Voltage monitor and reset chip has BIST for ADAS

Voltage monitor and reset chip has BIST for ADAS

Called MAX16137, it has two forms of BIST (built-in self-test): one that checks the chip at power-up and a second that checks on-demand.

Just like any reset chip, it holds its reset output low as power-up progresses, then releases it high after a (factory settable) delay once the rail is established. It also detects under-voltage and over-voltage conditions. In the case of an over-voltage, the chip pulls both the reset pin low and an over-voltage indicator pin that can be used to shut down the potentially-offending regulator (see typical application circuit below).

At power up, around the time the power rails are established and reset is being released, the internal on-demand BIST generates fictitious under-voltage and over-voltage faults and, if the internal circuit does not respond properly, pulls reset low as well as the fault-indicating ‘BIST’ output pin.

A caveat here: do check the data sheet yourself – there is a bit more too it that the simplified version here. Back to the IC:

At any time during normal operation, BIST can be initiated by pulling the CLR/BIST input pin low. One of two things happens then, controlled by the NR input pin (see diagrams).

Voltage monitor and reset chip has BIST for ADAS

If NR is low, a reset is initiated while the test is in operation, and the result indicated through there BIST output – much like a power-up.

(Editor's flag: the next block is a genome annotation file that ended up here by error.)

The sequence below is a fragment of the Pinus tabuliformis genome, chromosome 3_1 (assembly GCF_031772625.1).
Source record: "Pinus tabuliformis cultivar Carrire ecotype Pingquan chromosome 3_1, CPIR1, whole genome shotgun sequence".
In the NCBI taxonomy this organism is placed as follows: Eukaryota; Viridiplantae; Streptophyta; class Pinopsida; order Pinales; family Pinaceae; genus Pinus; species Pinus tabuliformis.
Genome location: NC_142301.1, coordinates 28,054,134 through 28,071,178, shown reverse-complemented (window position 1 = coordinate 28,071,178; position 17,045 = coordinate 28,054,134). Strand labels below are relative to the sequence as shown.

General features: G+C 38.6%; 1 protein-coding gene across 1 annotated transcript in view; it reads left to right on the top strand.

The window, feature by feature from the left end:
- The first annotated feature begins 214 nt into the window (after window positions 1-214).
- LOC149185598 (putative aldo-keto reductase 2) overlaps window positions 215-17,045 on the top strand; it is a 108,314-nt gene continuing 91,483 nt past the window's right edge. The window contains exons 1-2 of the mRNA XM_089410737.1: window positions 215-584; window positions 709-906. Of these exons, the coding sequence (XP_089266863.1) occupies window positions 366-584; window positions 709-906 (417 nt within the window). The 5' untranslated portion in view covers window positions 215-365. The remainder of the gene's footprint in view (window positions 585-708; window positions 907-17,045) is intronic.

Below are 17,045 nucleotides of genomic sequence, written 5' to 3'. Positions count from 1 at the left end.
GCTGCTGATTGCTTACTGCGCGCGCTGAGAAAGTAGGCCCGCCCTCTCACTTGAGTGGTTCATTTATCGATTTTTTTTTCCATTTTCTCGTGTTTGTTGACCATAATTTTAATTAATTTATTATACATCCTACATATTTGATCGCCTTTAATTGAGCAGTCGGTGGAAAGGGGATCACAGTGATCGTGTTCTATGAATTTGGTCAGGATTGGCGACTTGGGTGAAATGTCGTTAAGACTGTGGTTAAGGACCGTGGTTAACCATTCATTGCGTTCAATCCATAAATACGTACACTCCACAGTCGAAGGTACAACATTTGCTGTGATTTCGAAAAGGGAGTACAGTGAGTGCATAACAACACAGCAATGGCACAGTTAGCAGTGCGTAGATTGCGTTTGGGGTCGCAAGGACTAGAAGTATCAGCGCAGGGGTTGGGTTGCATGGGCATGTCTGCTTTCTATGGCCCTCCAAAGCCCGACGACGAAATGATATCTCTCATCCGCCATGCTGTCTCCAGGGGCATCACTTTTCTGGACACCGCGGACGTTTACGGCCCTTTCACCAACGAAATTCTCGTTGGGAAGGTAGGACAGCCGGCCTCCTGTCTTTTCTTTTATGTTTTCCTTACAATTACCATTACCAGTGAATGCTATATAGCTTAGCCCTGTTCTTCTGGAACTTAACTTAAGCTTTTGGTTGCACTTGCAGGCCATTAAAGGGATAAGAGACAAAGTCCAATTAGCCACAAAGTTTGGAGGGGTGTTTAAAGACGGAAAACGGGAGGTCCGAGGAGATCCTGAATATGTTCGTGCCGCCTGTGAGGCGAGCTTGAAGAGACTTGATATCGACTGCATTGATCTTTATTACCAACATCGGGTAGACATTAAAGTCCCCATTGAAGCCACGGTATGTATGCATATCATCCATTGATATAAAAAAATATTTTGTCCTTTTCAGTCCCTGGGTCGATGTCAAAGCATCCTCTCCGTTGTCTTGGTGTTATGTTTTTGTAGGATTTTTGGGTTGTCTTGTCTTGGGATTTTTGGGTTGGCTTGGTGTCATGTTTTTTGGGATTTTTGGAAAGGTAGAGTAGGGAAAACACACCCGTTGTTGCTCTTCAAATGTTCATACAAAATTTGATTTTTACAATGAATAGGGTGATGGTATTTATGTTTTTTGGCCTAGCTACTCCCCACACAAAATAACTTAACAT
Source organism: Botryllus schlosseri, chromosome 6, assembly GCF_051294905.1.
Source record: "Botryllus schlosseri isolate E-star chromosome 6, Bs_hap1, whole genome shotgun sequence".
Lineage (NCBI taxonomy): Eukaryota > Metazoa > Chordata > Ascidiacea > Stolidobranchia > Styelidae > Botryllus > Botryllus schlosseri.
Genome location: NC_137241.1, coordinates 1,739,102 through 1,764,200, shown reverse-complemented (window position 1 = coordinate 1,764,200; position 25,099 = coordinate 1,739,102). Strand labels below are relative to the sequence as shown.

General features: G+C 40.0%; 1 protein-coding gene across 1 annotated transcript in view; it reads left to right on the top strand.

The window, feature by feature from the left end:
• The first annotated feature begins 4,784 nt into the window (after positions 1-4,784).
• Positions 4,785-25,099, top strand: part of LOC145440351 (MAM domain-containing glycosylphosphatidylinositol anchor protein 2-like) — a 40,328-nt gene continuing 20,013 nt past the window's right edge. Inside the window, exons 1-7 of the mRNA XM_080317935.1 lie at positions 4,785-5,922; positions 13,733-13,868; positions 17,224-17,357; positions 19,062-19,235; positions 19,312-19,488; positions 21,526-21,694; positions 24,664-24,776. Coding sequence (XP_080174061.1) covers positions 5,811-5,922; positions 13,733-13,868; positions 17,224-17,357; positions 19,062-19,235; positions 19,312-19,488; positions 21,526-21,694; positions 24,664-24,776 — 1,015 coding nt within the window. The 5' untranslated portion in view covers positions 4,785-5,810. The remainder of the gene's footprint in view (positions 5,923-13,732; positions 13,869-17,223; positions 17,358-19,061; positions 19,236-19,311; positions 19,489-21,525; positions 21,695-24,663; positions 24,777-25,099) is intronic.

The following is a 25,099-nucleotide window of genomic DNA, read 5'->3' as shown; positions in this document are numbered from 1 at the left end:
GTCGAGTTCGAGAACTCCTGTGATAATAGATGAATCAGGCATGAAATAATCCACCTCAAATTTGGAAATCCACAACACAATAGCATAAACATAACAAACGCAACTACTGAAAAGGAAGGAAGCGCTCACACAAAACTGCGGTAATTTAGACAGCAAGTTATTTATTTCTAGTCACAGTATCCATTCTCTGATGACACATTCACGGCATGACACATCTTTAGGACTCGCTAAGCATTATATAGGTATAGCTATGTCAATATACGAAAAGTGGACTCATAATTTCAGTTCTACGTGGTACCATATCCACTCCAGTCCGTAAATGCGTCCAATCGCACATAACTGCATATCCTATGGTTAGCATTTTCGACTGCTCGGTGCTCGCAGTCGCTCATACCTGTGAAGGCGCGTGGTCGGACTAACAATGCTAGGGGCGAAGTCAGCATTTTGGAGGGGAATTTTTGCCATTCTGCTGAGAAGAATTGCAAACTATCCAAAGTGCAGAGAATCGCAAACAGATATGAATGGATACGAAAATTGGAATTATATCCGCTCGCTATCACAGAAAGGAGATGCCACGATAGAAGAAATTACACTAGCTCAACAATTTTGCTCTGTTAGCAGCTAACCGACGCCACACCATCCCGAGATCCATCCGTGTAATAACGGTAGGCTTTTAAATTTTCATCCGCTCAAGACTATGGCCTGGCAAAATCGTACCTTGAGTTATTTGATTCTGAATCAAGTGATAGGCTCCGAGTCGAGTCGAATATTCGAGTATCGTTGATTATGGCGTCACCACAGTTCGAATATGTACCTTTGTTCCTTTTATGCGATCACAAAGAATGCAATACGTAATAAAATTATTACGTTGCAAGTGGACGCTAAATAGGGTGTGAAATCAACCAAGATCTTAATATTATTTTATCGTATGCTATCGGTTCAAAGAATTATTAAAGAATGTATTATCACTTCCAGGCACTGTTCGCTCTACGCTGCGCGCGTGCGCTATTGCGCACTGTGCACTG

If NR is high, the test happens without a reset being asserted, with the result again indicated by the BIST pin.

Through factory settings, the IC’s nominal voltage can be anywhere from 0.5V to 5V in ~20mV increment.

Over-voltage and under-voltage thresholds are symmetrical about this, factory-trimmed from ±4% to ±11% in ±1% increments. Reset time-out is set at the factory between 200 to 1,500ms.

“Functional safety standards drive design direction in the automotive space,” according to the company. “Voltage monitors play a key role in reporting the health of power supplies. MAX16137 delivers both diagnostic and BIST at the chip level to help designers achieve system-wide functional safety for ADAS and other autonomous driving applications. The supervisory IC can be designed into a variety of automotive systems such as infotainment, body electronics, power, electric vehicle power powertrain and IoT systems.”

It comes in a 2 x 2mm, 8pin TDFN side-wettable package with exposed pad, and operates over -40°C to +125°C.

The MAX16137 product page is here, and the data sheet here.

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